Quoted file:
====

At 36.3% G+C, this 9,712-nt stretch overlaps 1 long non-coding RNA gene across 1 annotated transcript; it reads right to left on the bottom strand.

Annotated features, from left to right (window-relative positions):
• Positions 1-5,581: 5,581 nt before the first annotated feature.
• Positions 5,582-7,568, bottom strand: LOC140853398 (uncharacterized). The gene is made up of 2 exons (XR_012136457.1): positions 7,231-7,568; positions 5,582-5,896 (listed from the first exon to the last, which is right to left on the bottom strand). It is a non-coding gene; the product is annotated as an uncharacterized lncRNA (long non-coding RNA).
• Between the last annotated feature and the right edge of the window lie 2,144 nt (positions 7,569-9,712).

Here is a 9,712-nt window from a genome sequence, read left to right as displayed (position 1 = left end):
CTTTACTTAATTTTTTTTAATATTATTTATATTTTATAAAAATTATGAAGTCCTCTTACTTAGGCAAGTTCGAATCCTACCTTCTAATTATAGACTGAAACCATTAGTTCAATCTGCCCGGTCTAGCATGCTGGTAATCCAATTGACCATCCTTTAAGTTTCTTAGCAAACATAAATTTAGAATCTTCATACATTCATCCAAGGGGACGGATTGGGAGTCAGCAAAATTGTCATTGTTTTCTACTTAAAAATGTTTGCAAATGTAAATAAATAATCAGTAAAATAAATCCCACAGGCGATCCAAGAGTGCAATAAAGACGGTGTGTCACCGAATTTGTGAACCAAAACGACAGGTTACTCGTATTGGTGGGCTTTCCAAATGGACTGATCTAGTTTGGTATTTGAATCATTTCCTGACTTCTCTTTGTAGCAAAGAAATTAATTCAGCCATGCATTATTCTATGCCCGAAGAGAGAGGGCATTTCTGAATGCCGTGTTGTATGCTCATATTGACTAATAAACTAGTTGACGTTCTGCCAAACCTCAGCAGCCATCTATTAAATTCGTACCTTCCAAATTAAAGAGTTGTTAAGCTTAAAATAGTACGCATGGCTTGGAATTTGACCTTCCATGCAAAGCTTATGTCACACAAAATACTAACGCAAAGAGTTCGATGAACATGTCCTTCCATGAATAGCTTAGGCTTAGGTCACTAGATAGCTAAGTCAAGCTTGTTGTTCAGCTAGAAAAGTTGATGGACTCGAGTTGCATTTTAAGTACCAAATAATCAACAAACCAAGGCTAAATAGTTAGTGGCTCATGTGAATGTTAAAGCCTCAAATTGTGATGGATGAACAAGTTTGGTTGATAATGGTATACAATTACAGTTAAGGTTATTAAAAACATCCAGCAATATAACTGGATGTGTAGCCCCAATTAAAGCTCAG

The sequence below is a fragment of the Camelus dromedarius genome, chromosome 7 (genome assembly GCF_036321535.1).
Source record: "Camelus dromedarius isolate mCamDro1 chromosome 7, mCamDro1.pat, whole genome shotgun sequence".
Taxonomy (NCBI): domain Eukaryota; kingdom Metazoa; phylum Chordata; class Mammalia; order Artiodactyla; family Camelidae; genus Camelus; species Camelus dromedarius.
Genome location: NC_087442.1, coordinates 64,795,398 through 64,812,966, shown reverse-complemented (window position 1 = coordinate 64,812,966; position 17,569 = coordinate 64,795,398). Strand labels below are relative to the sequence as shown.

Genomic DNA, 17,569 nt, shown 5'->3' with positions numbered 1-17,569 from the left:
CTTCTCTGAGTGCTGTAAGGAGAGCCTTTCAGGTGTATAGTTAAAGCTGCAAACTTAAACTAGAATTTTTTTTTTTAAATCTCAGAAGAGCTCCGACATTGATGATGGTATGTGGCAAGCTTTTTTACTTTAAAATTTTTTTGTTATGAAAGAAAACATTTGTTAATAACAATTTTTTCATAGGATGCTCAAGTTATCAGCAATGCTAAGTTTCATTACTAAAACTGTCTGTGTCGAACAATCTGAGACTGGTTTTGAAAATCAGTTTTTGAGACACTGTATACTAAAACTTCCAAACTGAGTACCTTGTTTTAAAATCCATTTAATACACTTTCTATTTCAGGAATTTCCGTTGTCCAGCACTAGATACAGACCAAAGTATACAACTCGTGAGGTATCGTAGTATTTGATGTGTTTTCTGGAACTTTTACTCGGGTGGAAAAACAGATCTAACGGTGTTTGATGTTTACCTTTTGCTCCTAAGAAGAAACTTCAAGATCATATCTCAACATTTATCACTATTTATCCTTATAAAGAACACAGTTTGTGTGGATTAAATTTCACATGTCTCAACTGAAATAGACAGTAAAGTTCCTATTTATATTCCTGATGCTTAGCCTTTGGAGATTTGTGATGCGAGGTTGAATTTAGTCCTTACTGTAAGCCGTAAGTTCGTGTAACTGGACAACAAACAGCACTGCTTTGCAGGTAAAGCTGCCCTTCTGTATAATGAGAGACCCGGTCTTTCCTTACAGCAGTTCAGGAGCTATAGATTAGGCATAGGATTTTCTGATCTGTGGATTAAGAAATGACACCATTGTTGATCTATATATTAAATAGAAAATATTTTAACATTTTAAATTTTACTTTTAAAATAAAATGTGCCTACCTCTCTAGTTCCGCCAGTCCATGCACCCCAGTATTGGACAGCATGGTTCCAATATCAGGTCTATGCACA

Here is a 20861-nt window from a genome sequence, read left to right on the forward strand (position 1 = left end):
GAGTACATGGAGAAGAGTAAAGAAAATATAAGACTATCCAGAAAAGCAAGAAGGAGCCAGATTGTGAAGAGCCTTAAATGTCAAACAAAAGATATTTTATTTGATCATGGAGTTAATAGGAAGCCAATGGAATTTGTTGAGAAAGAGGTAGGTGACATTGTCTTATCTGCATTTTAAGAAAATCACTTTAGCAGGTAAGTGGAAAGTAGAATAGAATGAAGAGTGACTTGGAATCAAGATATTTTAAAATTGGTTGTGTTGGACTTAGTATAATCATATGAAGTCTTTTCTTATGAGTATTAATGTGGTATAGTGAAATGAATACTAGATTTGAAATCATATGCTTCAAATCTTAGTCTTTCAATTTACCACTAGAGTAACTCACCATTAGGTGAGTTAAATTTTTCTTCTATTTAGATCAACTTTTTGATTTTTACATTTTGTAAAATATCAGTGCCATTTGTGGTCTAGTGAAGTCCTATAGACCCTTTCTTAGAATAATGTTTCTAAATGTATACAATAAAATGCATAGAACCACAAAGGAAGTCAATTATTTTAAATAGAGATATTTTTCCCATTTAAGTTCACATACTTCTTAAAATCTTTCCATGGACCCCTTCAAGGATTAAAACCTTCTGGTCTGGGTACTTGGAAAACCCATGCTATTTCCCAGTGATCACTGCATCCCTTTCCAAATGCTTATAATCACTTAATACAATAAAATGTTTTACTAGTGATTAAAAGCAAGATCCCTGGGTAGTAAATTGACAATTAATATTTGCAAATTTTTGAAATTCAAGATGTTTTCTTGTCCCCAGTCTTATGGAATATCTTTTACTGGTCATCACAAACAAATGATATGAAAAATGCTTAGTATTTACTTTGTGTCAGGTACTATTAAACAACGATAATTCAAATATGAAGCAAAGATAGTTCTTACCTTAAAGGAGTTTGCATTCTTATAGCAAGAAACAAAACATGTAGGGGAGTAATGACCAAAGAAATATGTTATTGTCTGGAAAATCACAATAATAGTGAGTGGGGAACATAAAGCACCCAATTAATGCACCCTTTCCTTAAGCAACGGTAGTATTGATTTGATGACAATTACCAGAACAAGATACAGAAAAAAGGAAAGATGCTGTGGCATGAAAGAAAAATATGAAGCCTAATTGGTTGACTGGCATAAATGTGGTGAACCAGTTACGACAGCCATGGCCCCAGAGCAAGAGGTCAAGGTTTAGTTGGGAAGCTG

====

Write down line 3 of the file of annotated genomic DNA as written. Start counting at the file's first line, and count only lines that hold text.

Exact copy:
• Positions 1-5,581: 5,581 nt before the first annotated feature.